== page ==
Virtual reality games and distraction help relieve pain

Your pain pathways are plastic — they can be molded and transformed using a variety of approaches, because so many areas of your brain and nervous system are at play.

This is another avenue by which your mind has incredible power over your physical symptoms, as you may be able to drastically reduce your experience of pain by distracting your mind.

Researchers on the burn unit at Seattle’s Harborview Medical Center, for instance, have capitalized on the fact that the brain’s attention centers can be “distracted away” from a painful experience. Burn victims frequently undergo painful wound care procedures and debridement.

Since we all respond strongly to visual stimuli, even the mere sight of wound care instruments can amplify pain for burn victims. So researchers developed an action video game, called “Snow World,” that burn patients could engage in during wound care.

The results have been astonishing — burn patients experienced more than 50 percent less pain during their burn treatments when playing Snow World. Your brain has limits to its processing power, so if you’re highly engaged in an activity, your brain will not be able to process all of the pain signals.

The net result is that you experience less pain. Similar studies show that when your mind is encouraged to “wander” away from painful stimuli, an opiate-rich region of your brain is stimulated, resulting in pain suppression. Marchant told Scientific American:

“This is just one of many lines of research telling us that the brain plays a big role in determining the level of pain we feel. Of course any physical damage is important, but it is neither sufficient nor necessary for us to feel pain. So I think we’ve got our approach to pain all wrong.

… Our focus is almost exclusively on trying to banish it with drugs, which is incredibly costly and causes huge problems with side effects and addiction.

Research like Snow World shows the potential of psychological approaches for treating pain: both to maximize the effectiveness of drugs and perhaps in some cases to replace them.”

Uncontrolled anger may be deadly

Anger is a universal emotion felt across all ages, genders and cultures. It’s not necessarily bad, as anger prepares your body to fight off a threat, which can be life-saving in the appropriate circumstances. However, if anger isn’t managed and expressed properly, it can lead to serious consequences to your health, relationships, work and more.

Letting your anger out explosively may be harmful because it triggers surges in stress hormones and injures blood vessel linings. One study from Washington State University found that people over the age of 50 who express their anger by lashing out are more likely to have calcium deposits in their coronary arteries — an indication that you’re at a high risk for a heart attack — than their mellower peers.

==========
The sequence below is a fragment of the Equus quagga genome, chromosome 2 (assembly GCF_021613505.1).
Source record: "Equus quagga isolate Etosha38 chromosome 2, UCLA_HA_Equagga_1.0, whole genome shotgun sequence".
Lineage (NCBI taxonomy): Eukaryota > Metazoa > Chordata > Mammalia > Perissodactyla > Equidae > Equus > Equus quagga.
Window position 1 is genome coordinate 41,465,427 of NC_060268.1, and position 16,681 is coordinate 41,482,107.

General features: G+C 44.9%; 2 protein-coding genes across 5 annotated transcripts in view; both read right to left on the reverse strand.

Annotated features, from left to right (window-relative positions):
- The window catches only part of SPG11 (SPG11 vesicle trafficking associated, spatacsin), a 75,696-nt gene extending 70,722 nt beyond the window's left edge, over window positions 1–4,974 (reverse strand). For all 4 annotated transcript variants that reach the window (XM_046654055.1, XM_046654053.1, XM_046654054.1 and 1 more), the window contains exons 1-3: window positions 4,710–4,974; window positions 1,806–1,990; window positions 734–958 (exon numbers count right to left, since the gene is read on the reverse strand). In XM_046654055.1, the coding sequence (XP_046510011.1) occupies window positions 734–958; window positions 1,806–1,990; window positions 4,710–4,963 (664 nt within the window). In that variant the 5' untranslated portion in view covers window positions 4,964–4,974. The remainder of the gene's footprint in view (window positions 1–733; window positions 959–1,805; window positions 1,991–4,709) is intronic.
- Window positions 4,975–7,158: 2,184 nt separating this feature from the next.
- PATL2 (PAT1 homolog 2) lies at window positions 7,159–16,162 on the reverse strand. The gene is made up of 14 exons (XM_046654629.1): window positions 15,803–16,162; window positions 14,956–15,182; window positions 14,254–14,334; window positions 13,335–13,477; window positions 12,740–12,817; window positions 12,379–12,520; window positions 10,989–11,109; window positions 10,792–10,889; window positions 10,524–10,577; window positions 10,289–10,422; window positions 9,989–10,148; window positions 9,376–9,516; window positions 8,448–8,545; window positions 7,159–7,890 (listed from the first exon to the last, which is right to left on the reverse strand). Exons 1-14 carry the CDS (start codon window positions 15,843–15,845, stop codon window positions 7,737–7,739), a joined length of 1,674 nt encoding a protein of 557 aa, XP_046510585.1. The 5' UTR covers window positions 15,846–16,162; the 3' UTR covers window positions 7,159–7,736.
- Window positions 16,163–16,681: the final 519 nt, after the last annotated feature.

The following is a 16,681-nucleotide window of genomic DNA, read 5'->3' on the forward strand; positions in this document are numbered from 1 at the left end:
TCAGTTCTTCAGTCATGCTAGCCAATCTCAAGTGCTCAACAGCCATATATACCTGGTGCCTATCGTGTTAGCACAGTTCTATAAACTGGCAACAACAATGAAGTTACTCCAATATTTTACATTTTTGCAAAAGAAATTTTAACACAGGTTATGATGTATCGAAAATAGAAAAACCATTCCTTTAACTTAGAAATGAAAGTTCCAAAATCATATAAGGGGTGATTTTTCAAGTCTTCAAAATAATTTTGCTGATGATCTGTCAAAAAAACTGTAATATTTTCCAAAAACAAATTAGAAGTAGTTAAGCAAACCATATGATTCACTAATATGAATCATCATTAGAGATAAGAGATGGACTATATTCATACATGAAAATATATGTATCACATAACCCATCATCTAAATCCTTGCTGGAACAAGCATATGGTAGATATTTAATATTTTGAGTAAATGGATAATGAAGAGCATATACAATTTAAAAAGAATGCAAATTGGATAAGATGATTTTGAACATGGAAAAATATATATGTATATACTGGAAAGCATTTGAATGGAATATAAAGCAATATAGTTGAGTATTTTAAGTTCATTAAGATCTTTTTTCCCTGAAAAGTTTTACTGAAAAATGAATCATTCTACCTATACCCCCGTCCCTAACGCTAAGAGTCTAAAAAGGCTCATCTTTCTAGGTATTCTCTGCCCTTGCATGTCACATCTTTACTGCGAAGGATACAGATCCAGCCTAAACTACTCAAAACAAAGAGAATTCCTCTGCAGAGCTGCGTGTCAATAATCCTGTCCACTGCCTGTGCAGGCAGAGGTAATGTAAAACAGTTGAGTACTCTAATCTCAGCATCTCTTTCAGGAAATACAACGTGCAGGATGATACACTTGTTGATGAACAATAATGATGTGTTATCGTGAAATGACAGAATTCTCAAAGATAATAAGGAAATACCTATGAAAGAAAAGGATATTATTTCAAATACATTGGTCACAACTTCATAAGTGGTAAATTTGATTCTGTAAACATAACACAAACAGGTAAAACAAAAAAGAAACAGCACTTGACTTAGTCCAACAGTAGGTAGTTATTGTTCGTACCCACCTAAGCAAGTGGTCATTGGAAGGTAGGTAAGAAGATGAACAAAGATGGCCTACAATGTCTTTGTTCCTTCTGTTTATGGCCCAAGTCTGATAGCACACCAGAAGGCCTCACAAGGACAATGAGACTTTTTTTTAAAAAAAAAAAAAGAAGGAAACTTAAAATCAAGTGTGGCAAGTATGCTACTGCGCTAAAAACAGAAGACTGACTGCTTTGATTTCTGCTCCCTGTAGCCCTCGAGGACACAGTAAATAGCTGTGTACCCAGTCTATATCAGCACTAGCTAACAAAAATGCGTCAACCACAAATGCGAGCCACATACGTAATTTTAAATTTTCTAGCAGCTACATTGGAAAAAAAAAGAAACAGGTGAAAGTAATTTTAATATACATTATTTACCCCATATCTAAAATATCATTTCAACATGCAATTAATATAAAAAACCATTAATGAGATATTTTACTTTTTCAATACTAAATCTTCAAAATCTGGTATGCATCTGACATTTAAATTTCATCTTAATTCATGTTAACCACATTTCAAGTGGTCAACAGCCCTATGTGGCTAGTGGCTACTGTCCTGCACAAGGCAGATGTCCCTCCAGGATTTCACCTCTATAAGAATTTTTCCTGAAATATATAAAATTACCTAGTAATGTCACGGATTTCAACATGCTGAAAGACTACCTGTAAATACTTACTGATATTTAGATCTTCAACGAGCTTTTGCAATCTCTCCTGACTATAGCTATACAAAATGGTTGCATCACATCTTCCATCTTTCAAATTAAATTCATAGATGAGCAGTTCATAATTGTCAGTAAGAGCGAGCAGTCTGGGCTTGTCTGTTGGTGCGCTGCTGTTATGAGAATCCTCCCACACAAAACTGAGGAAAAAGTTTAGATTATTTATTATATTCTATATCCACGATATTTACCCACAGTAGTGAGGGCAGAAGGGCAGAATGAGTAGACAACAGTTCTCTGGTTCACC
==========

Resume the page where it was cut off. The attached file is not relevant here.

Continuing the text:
A systematic review involving data on 5,000 heart attacks, 800 strokes and 300 cases of arrhythmia also revealed that anger increases your risk of heart attack, arrhythmia and stroke — and the risk increases with frequent anger episodes. So how do you know if your anger is crossing the line in terms of your health? The Epoch Times suggested:

“If you begin to notice that you are on edge quite a lot, do things that you later regret, are quick to react instead of respond, and that you have people in your life who have told you that you tend to get angry, it might be helpful to do something about it.”

Work on accepting yourself for increased health and happiness

Whether you’re facing health challenges, want to manifest healing or simply want to increase your well-being, channeling positive emotions is in your best interest. To a large extent, being happy is a choice you need to make, much like choosing to exercise or eat right. Happiness comes from within — it’s not dictated by circumstance alone. This is why, if you truly want to be happy, you need to work on yourself first.

And the health benefits mentioned above, like a significantly reduced risk of heart attack and other cardiac events or the ability to help your body heal, should provide ample motivation for doing so. Interestingly, self-acceptance appears to be one of the most important factors that can produce a more consistent sense of happiness.

In a survey of 5,000 people by the charity Action for Happiness, people were asked to rate themselves between 1 and 10 on 10 habits that are scientifically linked to happiness. While all 10 habits were strongly linked to overall life satisfaction, acceptance was the strongest predictor. In all, the survey resulted in the following “10 Keys to Happier Living,” which together spell out the acronym GREAT DREAM:

Giving: do things for others
Relating: connect with people
Exercising: take care of your body
Appreciating: notice the world around you
Trying out: keep learning new things
Direction: have goals to look forward to
Resilience: find ways to bounce back
Emotion: take a positive approach
Acceptance: be comfortable with who you are
Meaning: be part of something bigger